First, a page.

IndustryOutsider is supported by its readers. When you purchase through links on the site, we may earn an affiliate commission. Read more here.
Salt Lake City will never be Portland, but it gets a little closer every day.
Recently, the City Council approved a resolution that would allow all of the 150-175 unclaimed bicycles that the police collect each year to be donated to the city’s nonprofit bicycle collective. Usually, they would be kept for 90 days, then auctioned off by the city, raising a few thousand dollars. But the city is willing to forgo that money. Instead, the bikes will end up going to low income residents who might not otherwise be able to afford a bicycle.
For anyone not familiar with the bicycle collective concept, it’s very simple. They sell used bikes outright, for less than the current market value. For anyone that can’t afford to buy the bike, they can donate their time at the collective, learning a skill while earning a bike. If they’re already donating their time at another non-profit, they only need to provide documentation of that in order to qualify for a free bike. Obviously, this only works if there is a constant source of donations, either complete bikes or parts, and people to fix them.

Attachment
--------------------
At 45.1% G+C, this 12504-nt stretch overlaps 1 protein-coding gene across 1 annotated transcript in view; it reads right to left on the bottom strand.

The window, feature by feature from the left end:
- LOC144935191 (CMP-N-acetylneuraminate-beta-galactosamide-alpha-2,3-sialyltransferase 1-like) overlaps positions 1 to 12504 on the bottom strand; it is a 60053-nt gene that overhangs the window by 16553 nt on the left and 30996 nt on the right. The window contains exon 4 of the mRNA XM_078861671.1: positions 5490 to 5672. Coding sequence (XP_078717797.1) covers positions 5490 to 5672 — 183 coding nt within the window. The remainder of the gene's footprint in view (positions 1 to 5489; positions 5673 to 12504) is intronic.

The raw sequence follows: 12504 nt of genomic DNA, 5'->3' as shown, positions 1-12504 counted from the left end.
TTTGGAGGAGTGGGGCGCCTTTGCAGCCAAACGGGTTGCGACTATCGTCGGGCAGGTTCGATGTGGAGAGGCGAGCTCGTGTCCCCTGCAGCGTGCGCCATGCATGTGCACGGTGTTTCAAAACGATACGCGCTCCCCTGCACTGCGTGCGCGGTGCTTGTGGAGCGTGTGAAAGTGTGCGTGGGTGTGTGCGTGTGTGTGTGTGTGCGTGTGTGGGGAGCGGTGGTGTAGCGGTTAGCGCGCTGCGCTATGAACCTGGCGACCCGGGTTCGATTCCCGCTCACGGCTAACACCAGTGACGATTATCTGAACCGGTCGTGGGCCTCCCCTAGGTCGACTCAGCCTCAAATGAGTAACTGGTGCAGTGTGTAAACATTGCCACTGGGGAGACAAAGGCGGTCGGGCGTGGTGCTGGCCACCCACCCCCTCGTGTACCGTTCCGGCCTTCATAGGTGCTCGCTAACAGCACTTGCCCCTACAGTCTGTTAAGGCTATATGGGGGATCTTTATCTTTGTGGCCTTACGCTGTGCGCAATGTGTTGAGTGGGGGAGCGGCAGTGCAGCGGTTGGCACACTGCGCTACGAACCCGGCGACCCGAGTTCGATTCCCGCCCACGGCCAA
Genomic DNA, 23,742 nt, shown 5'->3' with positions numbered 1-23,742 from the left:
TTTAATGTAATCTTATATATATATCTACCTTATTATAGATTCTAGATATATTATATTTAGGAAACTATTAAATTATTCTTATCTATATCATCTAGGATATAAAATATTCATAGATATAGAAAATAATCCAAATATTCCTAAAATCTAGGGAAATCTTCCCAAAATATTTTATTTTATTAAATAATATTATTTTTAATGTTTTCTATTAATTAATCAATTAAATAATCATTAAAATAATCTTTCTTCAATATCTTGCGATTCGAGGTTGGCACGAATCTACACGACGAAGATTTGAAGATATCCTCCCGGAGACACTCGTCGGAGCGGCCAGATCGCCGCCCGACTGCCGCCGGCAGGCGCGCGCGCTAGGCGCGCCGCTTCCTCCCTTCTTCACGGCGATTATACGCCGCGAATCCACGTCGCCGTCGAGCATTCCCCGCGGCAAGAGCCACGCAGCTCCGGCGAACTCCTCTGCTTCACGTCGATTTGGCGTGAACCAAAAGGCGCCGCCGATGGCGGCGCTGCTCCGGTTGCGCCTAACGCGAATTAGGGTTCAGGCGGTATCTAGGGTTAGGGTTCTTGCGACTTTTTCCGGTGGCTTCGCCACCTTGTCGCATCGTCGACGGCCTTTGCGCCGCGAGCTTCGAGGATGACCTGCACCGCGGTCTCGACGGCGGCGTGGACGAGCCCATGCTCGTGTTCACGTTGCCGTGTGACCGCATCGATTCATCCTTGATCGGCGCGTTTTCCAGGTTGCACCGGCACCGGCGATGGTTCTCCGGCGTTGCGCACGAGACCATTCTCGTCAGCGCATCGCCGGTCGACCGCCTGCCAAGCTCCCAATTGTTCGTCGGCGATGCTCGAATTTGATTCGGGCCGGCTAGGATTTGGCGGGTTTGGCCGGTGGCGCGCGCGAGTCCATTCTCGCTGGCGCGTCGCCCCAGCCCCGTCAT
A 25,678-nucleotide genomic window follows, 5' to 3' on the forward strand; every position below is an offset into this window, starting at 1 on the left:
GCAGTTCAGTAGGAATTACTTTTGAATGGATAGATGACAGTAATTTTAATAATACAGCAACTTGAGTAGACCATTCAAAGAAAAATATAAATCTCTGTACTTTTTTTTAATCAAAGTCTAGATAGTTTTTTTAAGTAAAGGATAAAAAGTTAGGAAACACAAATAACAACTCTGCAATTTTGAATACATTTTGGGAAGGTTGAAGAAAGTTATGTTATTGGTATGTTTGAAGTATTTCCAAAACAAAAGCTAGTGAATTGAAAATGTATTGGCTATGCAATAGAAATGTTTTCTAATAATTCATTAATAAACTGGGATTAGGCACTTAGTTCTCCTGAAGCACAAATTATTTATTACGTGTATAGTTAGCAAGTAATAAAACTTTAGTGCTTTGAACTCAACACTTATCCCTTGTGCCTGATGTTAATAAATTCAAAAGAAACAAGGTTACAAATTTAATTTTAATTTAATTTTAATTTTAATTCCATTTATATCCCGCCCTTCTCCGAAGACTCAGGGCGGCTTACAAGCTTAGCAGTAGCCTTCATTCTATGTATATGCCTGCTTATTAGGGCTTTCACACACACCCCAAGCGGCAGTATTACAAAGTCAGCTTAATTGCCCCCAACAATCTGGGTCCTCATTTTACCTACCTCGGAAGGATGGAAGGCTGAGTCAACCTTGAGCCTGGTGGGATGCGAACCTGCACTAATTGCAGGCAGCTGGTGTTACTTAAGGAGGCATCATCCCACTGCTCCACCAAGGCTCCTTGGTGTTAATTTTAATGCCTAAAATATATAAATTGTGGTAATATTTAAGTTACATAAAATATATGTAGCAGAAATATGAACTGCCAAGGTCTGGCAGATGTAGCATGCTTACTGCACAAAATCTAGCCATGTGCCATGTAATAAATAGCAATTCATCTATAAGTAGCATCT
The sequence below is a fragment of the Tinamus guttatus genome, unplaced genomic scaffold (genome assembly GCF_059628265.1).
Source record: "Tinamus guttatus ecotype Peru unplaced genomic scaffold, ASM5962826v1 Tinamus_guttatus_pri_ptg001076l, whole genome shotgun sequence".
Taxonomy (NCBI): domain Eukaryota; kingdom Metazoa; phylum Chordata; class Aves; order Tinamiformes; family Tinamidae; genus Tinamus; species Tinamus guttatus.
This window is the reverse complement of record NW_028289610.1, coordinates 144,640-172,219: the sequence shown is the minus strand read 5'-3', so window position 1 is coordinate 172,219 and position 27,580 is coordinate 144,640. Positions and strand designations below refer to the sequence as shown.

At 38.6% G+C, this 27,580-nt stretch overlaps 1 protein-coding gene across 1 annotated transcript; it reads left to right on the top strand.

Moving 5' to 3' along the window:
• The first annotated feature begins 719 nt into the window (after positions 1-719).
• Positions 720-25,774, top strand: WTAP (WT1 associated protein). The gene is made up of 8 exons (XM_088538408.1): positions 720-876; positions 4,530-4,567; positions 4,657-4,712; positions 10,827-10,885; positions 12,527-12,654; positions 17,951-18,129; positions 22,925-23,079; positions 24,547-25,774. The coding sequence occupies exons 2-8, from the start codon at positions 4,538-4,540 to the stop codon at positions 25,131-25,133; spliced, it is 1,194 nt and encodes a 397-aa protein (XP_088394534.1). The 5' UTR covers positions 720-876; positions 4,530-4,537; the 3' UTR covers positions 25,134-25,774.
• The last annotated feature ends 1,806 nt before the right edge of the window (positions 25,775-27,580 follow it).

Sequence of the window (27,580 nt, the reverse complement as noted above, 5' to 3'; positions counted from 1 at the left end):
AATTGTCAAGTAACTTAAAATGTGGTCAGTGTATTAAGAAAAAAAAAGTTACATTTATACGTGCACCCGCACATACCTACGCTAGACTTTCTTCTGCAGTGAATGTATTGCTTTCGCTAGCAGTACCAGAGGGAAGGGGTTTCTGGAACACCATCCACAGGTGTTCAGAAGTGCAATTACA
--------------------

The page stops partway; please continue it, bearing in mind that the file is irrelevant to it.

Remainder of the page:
This resolution by the city is a big step towards ensuring the sustainability of this very worthwhile program. Let’s hope this takes hold in other cities, as it’s pretty much a win-win for everyone.
As a closing note, if you have the time, or some spares you don’t need, please look into donating to your local collective.